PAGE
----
Category: Prediabetes

Non- diabetic but you’re affected by Hypoglycaemia!!

I deal with hypos on weekly basis. Hypoglycaemia and diabetes go hand in hand. These attacks occur when blood glucose levels are too low. For me, this usually happens when I’ve taken too much insulin, not eaten enough food, eaten too late or depending on the type of exercise I choose to do that day. For example, cardio or HIIT (high-intensity interval training) all cause my blood glucose level to drop.

However, non -diabetic hypoglycaemia is a very rare condition which affects individuals who aren’t suffering from diabetes. These individual’s experience hypoglycaemic episodes resulting in the same symptoms that a person with diabetes would experience.

So what are some of the symptoms one can experience?

Some of these symptoms include:

  • Feeling weak
  • hungry
  • Breaking out into cold sweats
  • Feeling anxious
  • Dizzy
  • irritable
  • confused
  • Difficulty being able to articulate
  • Feeling shaky
  • Nervous

My first encounter with this condition was during my final year of University. I met a veterinarian surgeon in the USA and at first, I thought that she was diabetic just like me. She always carried glucotabs with her and was always ready with a snack. She used words that I always found myself saying when my sugar drops such as,

“my sugar is dropping”, or “my sugar is low”.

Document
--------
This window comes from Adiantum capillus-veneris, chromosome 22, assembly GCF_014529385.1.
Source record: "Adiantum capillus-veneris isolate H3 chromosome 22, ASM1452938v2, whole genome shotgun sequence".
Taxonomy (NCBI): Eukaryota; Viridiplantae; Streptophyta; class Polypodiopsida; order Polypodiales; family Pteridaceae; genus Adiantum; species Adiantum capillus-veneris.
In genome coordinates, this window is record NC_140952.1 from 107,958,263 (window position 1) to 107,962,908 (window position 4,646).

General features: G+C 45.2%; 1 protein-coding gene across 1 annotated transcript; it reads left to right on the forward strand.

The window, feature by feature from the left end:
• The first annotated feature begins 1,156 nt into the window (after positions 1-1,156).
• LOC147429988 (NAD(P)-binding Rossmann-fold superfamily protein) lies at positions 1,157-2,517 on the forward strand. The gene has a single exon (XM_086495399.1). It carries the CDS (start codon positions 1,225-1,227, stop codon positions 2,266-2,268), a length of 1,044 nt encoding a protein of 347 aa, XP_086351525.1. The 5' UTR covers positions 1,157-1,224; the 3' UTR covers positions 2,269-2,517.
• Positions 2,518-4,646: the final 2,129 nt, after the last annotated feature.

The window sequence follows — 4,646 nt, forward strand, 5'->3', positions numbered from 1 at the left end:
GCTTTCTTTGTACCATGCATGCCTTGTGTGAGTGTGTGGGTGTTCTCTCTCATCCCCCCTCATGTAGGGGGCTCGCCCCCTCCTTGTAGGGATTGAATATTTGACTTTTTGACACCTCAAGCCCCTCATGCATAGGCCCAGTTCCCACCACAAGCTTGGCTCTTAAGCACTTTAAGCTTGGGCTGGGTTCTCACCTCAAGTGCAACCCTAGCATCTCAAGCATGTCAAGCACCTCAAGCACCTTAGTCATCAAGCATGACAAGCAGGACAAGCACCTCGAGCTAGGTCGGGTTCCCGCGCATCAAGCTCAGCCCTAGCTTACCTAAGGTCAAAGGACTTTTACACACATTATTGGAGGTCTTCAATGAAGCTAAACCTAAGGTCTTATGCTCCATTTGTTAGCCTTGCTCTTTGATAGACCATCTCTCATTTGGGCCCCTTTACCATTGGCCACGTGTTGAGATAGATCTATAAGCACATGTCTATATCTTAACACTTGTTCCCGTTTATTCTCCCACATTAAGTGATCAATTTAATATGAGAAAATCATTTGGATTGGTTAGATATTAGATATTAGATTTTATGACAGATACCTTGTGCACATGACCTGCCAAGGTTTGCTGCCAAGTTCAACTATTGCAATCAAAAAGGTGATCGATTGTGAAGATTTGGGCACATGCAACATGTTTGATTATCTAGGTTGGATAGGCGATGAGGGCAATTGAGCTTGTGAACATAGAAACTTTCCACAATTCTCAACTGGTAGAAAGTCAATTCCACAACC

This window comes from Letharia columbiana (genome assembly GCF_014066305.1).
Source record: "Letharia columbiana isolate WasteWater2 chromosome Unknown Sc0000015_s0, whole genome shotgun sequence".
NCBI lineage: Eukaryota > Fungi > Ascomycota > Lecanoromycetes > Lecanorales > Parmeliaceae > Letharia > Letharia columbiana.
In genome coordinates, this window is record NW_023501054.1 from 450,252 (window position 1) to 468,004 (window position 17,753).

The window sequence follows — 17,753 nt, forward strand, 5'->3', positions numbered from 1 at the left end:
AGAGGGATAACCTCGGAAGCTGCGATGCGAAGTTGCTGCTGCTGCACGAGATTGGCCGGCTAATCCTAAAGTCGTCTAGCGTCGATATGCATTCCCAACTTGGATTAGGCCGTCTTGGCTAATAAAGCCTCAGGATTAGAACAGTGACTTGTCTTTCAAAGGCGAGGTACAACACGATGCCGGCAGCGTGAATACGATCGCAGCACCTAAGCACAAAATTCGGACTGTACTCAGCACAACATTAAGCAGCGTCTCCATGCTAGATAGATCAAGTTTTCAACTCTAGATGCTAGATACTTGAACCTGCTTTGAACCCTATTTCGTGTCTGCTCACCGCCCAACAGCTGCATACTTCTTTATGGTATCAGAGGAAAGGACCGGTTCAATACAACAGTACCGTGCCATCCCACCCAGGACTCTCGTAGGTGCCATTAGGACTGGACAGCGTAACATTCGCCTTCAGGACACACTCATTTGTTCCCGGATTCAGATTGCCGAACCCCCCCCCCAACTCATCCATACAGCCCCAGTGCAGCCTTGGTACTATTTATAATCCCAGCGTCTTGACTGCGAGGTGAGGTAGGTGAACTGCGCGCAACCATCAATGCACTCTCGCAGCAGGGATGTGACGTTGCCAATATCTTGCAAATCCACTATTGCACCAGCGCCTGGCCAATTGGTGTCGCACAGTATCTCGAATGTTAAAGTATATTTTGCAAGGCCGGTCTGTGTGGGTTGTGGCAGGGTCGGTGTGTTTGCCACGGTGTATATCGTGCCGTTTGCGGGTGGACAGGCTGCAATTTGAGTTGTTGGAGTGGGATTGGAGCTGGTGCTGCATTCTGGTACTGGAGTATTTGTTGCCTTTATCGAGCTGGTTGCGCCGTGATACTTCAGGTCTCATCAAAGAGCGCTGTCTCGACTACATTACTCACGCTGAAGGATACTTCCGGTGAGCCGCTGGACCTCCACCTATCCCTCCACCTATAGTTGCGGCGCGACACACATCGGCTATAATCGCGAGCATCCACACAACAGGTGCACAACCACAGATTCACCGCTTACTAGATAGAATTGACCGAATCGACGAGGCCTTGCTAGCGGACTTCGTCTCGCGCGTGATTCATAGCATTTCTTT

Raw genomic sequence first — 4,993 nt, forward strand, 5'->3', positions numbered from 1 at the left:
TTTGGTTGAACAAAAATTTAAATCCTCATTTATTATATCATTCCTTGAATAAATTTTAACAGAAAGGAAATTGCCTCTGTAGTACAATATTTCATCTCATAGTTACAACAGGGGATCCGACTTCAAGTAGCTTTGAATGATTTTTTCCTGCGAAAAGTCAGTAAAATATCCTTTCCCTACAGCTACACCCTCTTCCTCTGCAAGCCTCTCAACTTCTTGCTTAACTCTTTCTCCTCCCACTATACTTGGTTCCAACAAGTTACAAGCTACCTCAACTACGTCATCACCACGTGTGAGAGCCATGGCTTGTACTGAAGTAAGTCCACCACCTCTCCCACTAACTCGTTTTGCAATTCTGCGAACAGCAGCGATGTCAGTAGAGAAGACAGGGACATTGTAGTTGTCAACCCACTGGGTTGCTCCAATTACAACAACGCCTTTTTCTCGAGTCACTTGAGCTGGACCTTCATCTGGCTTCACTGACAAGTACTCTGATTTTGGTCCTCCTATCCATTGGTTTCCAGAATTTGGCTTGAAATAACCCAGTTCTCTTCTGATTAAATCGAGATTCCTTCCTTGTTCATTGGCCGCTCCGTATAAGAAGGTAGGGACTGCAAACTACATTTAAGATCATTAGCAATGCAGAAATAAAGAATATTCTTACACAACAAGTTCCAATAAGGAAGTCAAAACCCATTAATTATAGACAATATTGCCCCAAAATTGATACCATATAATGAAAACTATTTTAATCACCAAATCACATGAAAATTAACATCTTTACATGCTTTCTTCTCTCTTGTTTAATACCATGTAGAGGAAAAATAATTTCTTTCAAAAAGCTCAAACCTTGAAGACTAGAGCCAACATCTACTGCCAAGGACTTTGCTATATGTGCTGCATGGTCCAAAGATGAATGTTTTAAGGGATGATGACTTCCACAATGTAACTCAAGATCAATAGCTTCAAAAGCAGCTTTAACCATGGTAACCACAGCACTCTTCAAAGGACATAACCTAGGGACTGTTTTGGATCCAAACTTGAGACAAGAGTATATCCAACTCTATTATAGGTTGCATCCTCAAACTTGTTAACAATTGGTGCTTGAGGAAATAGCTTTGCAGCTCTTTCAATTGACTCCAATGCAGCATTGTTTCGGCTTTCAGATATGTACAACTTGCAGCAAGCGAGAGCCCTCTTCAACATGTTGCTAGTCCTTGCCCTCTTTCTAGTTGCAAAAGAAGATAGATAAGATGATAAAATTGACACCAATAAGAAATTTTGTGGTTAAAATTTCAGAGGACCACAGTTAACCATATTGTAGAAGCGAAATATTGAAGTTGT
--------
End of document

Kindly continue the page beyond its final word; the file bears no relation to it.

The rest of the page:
So I just presumed that she was diabetic too. I proceeded to ask her if she was diabetic too? But to my surprise, she told me that she wasn’t diabetic and in fact, she was a non-reactive hypoglycaemic.

A non-diabetic individual can experience two types of hypoglycaemia:

  • Reactive hypoglycaemia which happens a few hours after consuming food
  • Fasting hypoglycaemia ( which occurs before the consumption of any food)

Potential causes of Reactive Hypoglycaemia:

  • The presence of Prediabetes or a family history of diabetes.
  • A deficiency in enzymes which make it difficult for the body to break down foods you consume.
  • Other possible reasons are some types of stomach surgeries, which makes food pass into the small intestines rapidly.

Potential causes of Fasting Hypoglycaemia:

  • Over indulgence in Alcohol (especially binge drinking)
  • Illnesses which affect the heart, liver or kidneys
  • Low levels of hormones such as growth hormone, glucagon, cortisol and epinephrine.
  • The presence of pancreatic tumours that are capable of producing insulin or similar hormones which have the effect of lowering blood glucose levels.
  • Medication such as antibiotics, quinine (used to treat Malaria), pentamidine (used to treat Pneumonia) and also pain suppressants can all effect the body’s ability to regulate insulin release into the blood.

How do people manage their non-diabetic hypoglycaemia? 

Take a look at these video by youtube vlogger : blogsoidontforget as she goes through the ins and outs of living and managing the condition.

Treatment for non-diabetic hypoglycaemia really depends on what the cause may be. Seek advice from your doctor, take note when you experience these episodes and also how you feel during those times.

 

Amina xx

Knowing the signs for Prediabetes

Prediabetes, as it is known, is a condition which occurs before the onset of Type 2 diabetes. This condition causes a slight elevation in blood glucose levels. The normal blood glucose range for a person without diabetes tend to be between (4mmol/l – 7mmol/l). With prediabetes the blood glucose levels are slightly higher than the “norm” but not high enough for the individual to be diagnosed with Type 2 diabetes.